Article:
The dynamic development of tourism in the largest Antillean Island, the fastest-growing sector in Cuba's economy over the past few years, has been accompanied by the incorporation of new options linked to such offers as sun, beaches, culture, history and traditions.
Based on over five centuries of history, the leisure industry takes advantage of visitors' interest in learning the most varied details about the Caribbean Island, which boasts singular attractions like the city of Trinidad.
Situated in the central province of Sancti Spiritus, the formerly called Villa de la Santísima Trinidad was founded in 1514 and was one of the first seven villages the Spanish conquistadors founded in the Cuban archipelago.
Trinidad, also known as Cuba's Museum City, has the privilege of being one of the country's colonial cities, and has one of the most complete and well-preserved architectural environments in the American continent.
Declared World Heritage by the United Nations Educational, Scientific and Cultural Organization (UNESCO) in 1988, and a must in the conquest of new territories during Spanish colonial times, Trinidad was founded on the banks of the Guaurabo River, where the Spaniards found an aboriginal population they use as slave labor force, fertile lands and excellent ports to prepare their expeditions.
Big, comfortable colonial-style houses, palaces where luxury and waste went hand in hand to integrate into Cuban colonial art, turn Trinidad into an undisputable urban and architectural crown jewel.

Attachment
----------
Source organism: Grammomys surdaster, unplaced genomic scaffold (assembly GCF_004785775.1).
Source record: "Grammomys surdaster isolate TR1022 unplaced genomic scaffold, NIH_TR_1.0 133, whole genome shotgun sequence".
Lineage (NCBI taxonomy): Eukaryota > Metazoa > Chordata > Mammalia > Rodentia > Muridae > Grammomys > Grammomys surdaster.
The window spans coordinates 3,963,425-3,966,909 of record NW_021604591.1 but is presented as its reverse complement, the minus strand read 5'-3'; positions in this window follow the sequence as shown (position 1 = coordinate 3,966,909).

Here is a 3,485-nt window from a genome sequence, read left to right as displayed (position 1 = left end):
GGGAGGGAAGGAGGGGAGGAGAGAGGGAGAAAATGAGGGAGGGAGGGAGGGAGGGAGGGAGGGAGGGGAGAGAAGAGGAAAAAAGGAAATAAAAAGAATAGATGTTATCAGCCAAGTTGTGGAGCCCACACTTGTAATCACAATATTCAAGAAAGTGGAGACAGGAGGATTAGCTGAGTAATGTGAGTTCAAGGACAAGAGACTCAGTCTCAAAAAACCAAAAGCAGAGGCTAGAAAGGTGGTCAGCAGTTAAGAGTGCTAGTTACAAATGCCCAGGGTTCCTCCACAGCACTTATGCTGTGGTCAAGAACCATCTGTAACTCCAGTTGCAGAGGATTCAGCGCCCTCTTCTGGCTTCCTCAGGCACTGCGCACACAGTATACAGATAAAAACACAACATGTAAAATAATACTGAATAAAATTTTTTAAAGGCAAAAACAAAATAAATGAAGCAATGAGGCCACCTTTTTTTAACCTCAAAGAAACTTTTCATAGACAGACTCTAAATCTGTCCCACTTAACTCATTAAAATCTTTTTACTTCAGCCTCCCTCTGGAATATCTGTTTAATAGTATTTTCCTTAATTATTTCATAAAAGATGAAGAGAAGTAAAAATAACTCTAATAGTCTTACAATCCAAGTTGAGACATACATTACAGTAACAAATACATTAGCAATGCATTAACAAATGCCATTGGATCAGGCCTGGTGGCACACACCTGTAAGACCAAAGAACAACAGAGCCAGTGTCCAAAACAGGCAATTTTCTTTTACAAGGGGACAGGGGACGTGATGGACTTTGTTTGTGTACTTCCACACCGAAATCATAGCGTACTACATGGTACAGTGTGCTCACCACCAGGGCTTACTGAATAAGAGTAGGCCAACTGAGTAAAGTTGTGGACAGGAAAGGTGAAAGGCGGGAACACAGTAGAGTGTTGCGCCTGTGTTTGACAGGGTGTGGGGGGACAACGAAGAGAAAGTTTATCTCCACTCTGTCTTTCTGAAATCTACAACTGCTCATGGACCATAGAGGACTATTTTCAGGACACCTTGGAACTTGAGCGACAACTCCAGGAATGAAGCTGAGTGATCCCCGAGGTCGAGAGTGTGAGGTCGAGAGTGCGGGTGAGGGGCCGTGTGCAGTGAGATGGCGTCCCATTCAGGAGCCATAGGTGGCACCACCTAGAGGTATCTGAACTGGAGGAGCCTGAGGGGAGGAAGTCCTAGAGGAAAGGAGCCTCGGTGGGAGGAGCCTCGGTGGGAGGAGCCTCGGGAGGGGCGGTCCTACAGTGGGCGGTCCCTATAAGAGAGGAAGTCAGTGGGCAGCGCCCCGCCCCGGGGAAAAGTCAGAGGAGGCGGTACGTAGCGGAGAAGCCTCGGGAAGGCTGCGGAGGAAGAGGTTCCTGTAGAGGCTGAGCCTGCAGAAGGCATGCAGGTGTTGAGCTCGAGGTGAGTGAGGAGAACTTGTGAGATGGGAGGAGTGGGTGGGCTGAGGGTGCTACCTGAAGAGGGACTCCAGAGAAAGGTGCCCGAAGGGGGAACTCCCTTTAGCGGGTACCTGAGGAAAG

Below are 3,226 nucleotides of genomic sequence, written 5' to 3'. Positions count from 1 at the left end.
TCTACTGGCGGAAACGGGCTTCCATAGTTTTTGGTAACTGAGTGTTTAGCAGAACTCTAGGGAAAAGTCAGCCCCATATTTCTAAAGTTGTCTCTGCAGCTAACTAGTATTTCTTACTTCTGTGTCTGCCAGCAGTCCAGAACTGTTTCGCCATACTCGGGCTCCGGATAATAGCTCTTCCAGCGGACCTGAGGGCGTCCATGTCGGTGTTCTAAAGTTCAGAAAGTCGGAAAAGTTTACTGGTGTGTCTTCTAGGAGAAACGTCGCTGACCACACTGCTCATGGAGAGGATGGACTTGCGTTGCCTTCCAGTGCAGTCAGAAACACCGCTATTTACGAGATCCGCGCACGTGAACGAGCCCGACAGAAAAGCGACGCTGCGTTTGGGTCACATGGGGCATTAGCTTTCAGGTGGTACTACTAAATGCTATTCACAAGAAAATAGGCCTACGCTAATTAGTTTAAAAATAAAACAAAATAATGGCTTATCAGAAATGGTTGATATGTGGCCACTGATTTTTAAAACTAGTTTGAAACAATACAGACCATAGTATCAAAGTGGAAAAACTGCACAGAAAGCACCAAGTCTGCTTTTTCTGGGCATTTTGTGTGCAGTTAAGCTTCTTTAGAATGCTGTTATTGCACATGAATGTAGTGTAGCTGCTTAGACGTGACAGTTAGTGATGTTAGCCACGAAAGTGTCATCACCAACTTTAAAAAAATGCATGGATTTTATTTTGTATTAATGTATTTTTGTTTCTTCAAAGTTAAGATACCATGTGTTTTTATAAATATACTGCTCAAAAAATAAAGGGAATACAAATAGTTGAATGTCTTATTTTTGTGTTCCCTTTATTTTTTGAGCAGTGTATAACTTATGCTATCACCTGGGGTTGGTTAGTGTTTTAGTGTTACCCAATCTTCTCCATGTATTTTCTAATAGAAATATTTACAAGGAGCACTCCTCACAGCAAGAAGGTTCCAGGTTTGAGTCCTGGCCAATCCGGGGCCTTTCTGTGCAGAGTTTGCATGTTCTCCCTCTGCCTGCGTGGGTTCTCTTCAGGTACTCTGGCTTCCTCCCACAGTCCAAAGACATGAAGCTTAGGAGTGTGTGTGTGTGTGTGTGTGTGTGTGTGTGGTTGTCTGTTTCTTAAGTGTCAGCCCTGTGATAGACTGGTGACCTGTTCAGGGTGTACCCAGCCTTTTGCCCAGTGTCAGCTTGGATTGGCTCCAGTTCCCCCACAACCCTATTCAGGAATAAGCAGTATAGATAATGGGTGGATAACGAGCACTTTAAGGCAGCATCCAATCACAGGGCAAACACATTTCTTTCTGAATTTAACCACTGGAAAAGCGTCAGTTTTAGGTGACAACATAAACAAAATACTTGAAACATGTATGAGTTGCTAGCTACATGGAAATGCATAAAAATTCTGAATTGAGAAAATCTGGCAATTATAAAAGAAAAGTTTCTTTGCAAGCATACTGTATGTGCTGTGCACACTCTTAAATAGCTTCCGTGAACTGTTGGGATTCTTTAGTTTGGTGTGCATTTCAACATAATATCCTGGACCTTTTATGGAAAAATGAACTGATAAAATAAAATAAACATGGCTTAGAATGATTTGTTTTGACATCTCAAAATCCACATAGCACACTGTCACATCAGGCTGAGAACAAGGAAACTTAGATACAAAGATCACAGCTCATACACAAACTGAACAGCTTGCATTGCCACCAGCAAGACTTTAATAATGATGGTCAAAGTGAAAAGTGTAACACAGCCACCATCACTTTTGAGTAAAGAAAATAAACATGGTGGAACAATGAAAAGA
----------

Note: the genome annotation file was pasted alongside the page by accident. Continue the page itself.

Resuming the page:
The characteristic decoration of Trinidad's houses is based on neoclassic ornamentation, which is shown in murals, molds, wooden frameworks and beautiful iron-wrought railings. All of these constitute one of the city's major charms.
A true treasure containing the most varied wealth, the village expanded its limits in the 16th century, due to the incipient development of the sugar industry, and grew into an urban nucleus of singular iron-wrought railings, beautiful buildings and cobblestone streets.
According to history, the site chosen by Conqueror Diego Velázquez to found the village was where the Martí Park is currently located. It was there where the first mass was officiated by Fray Bartolomé de las Casas, under the shadow of a big "jigüe" tree.
In the 17th century, major economic activities began developing in the village, including cattle raising, tobacco growing and smuggling. The sugar industry became a key economic sector in the 18th century, and in 1827 Trinidad was the city with the largest number of brick and tile houses per inhabitant in Cuba.
Highly coveted by corsairs and pirates sailing in the Caribbean Sea, Trinidad accumulated a glorious history of fights against that scourge, which was very common at the time.
It is due to all those attractions and its first-class hotel infrastructure that Cuba's Museum City has become a must for thousands of vacationers visiting the largest Antillean Island every year.